The school also worked to eliminate single-use water bottles in its building by selling reusable water bottles as a fundraiser and installed bottle-filling stations throughout the building. Students have also stopped using plastic drinking straws out of concern about the potential impacts they may have on nearby beaches and marine life. The school’s 5th graders also presented their “straw free” initiative to members of the Long Branch Environmental Commission.
“Here at George L. Catrambone Elementary, we are committed to preparing our students for a greener, more sustainable future by empowering them with the knowledge to become environmental stewards,” said teacher Kelly Stone, who co-leads the school’s PowerSave Program. “From repurposing juice pouches and old worn-out crayons, to growing and harvesting fruits and vegetables, our students are embracing the challenges that await them in today’s global economy.”
When constructed, the school integrated Leadership in Energy and Environmental Design (LEED) practices, a green-building rating system that measures environmental performance. As part of this initiative, students and staff work with an outside vendor to track utilities usage.
A group of second- and fourth-graders partner with New Jersey Natural Gas and the Alliance to Save Energy to learn how to reduce energy consumption. In practical terms, this means students are sure to turn off lights when leaving classrooms and shut down computers not in use. These efforts helped the school cut energy consumption by 40 percent, resulting in $20,000 in utility cost savings in the 2015-2016 fiscal year.
The school has also reduced annual water use by more than 9,000 gallons through conservation measures. In addition, more than 85 percent of the school’s nearly 850 students take the bus to school, with many others carpooling.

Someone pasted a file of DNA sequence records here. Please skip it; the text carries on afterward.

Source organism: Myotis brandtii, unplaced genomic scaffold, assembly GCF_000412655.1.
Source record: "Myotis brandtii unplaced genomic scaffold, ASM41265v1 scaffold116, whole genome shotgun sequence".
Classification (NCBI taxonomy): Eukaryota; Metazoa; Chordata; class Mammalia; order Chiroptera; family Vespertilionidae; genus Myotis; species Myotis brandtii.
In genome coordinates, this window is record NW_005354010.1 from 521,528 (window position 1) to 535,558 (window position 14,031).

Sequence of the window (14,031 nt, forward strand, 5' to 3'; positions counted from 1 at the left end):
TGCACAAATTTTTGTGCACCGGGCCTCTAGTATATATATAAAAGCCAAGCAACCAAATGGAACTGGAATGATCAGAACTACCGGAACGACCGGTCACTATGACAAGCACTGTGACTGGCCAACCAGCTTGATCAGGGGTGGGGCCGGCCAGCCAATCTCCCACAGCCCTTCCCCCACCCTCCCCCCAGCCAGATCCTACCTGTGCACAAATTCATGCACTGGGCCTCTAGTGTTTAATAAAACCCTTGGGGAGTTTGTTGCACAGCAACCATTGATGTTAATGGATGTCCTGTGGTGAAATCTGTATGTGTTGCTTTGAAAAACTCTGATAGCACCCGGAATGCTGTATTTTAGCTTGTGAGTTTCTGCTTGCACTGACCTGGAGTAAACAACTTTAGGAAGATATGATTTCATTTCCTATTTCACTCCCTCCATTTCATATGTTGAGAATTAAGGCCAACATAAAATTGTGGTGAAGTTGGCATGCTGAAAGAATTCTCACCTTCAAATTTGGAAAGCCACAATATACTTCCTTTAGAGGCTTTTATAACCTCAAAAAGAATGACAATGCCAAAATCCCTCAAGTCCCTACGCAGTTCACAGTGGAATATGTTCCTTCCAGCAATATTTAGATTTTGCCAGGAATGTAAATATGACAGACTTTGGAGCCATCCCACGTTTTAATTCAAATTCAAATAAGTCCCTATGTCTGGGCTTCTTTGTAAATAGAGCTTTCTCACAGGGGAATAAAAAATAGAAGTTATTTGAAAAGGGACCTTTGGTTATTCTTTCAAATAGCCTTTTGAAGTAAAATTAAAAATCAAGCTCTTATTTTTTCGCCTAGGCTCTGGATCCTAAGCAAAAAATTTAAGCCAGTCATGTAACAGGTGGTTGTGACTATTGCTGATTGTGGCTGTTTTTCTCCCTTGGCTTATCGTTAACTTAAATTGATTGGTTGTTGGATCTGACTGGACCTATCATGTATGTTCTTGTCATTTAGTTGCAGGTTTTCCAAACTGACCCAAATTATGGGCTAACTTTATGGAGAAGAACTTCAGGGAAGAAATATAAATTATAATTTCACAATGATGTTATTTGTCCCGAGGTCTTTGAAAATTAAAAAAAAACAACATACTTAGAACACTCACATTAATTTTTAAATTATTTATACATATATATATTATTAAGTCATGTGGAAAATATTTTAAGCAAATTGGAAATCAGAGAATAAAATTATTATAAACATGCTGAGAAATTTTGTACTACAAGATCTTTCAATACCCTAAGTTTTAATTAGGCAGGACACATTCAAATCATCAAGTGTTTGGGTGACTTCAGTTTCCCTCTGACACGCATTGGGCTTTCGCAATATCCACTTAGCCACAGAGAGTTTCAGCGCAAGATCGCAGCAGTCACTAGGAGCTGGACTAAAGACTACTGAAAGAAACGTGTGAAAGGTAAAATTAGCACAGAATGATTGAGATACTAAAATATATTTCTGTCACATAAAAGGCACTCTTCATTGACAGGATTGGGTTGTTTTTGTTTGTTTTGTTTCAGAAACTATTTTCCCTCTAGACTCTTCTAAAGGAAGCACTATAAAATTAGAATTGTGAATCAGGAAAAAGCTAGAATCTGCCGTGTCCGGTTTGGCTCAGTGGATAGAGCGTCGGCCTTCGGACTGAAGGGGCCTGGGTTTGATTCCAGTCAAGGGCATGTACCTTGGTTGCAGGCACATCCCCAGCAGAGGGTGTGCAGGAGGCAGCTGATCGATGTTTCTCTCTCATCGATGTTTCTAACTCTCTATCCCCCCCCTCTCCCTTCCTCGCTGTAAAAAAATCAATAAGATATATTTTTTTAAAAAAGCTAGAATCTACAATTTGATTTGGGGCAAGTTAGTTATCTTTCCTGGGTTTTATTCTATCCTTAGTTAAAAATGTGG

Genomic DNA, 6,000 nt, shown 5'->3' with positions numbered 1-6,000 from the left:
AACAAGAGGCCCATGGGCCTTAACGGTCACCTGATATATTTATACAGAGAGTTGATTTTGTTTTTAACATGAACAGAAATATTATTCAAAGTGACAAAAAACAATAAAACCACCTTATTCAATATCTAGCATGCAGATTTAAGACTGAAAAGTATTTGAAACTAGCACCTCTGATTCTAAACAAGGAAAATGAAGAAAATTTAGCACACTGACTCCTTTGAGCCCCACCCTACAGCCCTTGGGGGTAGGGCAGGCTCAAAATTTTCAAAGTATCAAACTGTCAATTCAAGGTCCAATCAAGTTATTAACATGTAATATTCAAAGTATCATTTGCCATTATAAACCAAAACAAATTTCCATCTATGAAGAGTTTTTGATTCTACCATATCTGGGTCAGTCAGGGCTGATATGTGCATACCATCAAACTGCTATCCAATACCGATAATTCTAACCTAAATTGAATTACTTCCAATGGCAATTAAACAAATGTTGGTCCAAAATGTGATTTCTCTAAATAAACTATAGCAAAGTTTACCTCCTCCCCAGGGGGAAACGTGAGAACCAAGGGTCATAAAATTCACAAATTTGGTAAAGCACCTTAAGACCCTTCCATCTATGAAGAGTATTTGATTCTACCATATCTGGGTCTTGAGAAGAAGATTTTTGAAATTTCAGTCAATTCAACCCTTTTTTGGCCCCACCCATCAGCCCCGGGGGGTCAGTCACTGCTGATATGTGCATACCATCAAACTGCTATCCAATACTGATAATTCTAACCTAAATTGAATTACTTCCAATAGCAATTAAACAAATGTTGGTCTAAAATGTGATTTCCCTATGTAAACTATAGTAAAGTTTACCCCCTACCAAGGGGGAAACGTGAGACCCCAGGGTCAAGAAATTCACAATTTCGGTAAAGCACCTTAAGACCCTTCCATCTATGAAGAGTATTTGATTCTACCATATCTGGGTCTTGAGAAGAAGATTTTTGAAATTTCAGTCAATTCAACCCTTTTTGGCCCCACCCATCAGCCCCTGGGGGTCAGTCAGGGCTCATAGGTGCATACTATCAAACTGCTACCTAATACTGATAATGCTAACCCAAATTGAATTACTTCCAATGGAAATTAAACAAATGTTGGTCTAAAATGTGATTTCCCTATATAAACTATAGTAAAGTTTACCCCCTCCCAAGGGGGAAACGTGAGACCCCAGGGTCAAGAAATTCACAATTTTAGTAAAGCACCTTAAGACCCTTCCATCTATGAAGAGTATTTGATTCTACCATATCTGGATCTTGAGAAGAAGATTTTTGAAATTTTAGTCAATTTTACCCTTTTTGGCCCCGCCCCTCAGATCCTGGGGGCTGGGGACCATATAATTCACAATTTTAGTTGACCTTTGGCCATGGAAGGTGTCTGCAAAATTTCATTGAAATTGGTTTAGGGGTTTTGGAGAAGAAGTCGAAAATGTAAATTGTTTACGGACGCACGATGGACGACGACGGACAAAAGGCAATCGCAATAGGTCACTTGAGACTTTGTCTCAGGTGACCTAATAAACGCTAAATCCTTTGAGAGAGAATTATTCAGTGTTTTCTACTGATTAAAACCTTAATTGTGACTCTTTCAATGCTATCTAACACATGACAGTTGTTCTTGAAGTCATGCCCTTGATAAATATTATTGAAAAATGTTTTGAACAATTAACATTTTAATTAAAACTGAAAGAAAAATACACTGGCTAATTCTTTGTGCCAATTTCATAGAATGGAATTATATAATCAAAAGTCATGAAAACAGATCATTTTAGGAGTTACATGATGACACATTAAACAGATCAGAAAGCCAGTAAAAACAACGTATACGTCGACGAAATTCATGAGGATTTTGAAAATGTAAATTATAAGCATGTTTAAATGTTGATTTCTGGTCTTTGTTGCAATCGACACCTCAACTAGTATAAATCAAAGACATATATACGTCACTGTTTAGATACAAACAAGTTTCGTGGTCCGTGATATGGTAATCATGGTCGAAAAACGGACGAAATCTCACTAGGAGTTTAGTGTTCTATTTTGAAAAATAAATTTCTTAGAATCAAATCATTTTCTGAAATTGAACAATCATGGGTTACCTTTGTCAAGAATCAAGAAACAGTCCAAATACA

“Over the past three years, the students, staff, and members of the George L. Catrambone school community embarked on a school-wide initiative to educate, promote and bring awareness to the children of our school, on the importance of sustainability, energy conservation, recycling, and the multitude of ways that we could promote healthier living and improve the earth's environment,” Principal Christopher Volpe said.
“The experiences shared with students during this process was priceless, and to watch students successfully engage themselves in projects that have saved the school over 40 percent in energy spending as well as construct projects like greenhouses and outdoor gardens have fostered memories that will last a lifetime,” he added. “Their work is nothing less than excellent.”
Other honors for George L. Catrambone Elementary include Silver Certification from Sustainable Jersey for Schools; 2017 Elementary School Sustainability Champions; an Eco-Schools USA Green Flag from New Jersey Audubon and the National Wildlife Federation, in recognition of the school’s sustainability efforts in the areas of energy efficiency, waste disposal, water conservation, and its environment-focused curriculum; and Energy Star certification from the U.S. Environmental Protection Agency.
For more about George L. Catrambone Elementary School, visit: www.longbranch.k12.nj.us/Domain/13
To learn more about the U.S. Department of Education’s Green Ribbon Schools program, visit: www2.ed.gov/programs/green-ribbon-schools/awards.html
For more about Eco-Schools USA Awards and the prestigious Green Flag designation, visit: www.nwf.org/Eco-Schools-USA/Become-an-Eco-School/Awards
To learn more about Sustainable Jersey for Schools, visit: www.sustainablejerseyschools.com/
For details about the EPA’s Energy Star Certification program, visit: www.energystar.gov/
PHOTOS/Top: Caryn Shinske, NJDEP; Bottom: Courtesy George L. Catrambone Elementary School